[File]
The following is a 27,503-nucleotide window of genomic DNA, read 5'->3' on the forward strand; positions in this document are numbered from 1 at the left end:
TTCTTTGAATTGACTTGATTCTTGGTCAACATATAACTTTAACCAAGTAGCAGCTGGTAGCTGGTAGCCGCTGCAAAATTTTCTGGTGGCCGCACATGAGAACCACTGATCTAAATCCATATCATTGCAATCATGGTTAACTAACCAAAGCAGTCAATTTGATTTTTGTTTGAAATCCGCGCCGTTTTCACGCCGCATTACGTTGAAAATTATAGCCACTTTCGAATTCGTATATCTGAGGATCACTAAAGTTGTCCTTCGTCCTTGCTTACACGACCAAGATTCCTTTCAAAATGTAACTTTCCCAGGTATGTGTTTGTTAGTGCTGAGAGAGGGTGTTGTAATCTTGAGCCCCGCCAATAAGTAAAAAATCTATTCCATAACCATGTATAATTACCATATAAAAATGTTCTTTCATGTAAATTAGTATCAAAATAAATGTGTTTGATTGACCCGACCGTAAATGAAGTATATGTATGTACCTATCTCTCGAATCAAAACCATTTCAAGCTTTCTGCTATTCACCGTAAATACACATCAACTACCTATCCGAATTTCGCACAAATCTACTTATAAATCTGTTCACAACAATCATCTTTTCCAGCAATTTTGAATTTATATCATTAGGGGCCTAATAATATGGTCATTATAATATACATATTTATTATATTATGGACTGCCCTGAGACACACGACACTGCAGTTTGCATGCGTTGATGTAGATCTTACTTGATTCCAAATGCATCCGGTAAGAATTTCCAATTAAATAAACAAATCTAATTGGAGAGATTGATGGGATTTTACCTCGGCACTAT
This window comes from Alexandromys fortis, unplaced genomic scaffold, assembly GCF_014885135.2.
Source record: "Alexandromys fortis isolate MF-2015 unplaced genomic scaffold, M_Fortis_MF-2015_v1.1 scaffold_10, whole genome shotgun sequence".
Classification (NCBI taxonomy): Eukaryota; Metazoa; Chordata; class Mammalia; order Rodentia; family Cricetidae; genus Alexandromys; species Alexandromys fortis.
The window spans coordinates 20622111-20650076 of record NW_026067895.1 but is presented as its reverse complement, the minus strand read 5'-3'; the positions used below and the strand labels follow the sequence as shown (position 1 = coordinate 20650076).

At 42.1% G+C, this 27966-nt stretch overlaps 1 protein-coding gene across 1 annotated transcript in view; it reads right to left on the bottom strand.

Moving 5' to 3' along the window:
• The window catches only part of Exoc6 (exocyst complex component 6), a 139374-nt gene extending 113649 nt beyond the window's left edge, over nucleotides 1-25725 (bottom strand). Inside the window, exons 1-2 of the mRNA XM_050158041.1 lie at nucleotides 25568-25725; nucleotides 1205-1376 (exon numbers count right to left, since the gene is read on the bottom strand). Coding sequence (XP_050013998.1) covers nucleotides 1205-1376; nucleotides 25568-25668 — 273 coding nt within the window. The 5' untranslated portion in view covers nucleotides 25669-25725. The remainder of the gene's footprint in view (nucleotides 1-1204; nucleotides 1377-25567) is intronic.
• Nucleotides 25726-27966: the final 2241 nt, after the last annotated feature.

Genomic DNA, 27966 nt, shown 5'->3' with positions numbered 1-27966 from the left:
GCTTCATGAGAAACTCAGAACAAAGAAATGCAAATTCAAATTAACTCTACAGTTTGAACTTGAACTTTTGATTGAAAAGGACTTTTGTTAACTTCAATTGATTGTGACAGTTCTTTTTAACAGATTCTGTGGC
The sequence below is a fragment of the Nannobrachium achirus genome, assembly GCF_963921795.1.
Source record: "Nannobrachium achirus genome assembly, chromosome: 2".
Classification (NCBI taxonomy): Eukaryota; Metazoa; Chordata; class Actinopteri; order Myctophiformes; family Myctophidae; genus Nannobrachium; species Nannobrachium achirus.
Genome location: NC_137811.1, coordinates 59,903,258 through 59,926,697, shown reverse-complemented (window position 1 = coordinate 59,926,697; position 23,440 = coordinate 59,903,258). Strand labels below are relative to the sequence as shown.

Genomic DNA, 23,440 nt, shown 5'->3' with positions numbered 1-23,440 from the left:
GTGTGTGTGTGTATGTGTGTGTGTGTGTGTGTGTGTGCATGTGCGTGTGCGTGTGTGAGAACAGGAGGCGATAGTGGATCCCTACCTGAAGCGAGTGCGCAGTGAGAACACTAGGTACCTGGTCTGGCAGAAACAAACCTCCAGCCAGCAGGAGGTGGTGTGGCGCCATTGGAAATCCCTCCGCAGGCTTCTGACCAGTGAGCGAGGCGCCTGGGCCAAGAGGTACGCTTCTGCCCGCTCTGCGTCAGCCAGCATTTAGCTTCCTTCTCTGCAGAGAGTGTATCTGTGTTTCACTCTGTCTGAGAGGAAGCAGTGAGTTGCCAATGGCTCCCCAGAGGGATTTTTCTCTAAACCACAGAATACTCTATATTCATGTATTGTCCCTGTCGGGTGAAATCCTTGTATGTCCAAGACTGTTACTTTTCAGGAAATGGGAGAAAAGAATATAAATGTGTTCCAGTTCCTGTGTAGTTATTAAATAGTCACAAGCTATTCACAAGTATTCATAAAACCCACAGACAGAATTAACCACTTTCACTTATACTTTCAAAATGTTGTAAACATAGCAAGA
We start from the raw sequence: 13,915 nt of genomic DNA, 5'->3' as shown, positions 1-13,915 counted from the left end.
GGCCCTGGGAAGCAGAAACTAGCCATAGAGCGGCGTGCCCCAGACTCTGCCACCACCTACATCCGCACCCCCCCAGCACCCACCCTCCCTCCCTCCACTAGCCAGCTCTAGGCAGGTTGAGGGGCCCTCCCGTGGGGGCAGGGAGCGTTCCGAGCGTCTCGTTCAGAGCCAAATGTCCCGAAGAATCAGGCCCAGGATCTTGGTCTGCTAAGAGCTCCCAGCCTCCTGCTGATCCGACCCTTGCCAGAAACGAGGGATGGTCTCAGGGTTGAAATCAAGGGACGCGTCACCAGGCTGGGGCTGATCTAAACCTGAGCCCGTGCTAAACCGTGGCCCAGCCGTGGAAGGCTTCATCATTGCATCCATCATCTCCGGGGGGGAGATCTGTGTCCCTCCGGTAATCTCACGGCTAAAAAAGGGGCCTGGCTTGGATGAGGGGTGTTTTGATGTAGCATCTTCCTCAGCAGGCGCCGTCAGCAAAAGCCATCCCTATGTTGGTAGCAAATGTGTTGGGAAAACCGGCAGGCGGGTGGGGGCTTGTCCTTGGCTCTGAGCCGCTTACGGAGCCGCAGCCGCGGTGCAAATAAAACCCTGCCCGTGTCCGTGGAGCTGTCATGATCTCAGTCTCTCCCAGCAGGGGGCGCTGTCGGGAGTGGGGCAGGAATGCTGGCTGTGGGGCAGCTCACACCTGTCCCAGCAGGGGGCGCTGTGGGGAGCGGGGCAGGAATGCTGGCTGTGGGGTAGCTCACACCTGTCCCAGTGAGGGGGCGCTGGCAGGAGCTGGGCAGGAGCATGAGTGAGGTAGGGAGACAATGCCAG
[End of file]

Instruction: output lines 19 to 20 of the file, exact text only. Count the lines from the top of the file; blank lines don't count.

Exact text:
We start from the raw sequence: 13,915 nt of genomic DNA, 5'->3' as shown, positions 1-13,915 counted from the left end.
GGCCCTGGGAAGCAGAAACTAGCCATAGAGCGGCGTGCCCCAGACTCTGCCACCACCTACATCCGCACCCCCCCAGCACCCACCCTCCCTCCCTCCACTAGCCAGCTCTAGGCAGGTTGAGGGGCCCTCCCGTGGGGGCAGGGAGCGTTCCGAGCGTCTCGTTCAGAGCCAAATGTCCCGAAGAATCAGGCCCAGGATCTTGGTCTGCTAAGAGCTCCCAGCCTCCTGCTGATCCGACCCTTGCCAGAAACGAGGGATGGTCTCAGGGTTGAAATCAAGGGACGCGTCACCAGGCTGGGGCTGATCTAAACCTGAGCCCGTGCTAAACCGTGGCCCAGCCGTGGAAGGCTTCATCATTGCATCCATCATCTCCGGGGGGGAGATCTGTGTCCCTCCGGTAATCTCACGGCTAAAAAAGGGGCCTGGCTTGGATGAGGGGTGTTTTGATGTAGCATCTTCCTCAGCAGGCGCCGTCAGCAAAAGCCATCCCTATGTTGGTAGCAAATGTGTTGGGAAAACCGGCAGGCGGGTGGGGGCTTGTCCTTGGCTCTGAGCCGCTTACGGAGCCGCAGCCGCGGTGCAAATAAAACCCTGCCCGTGTCCGTGGAGCTGTCATGATCTCAGTCTCTCCCAGCAGGGGGCGCTGTCGGGAGTGGGGCAGGAATGCTGGCTGTGGGGCAGCTCACACCTGTCCCAGCAGGGGGCGCTGTGGGGAGCGGGGCAGGAATGCTGGCTGTGGGGTAGCTCACACCTGTCCCAGTGAGGGGGCGCTGGCAGGAGCTGGGCAGGAGCATGAGTGAGGTAGGGAGACAATGCCAG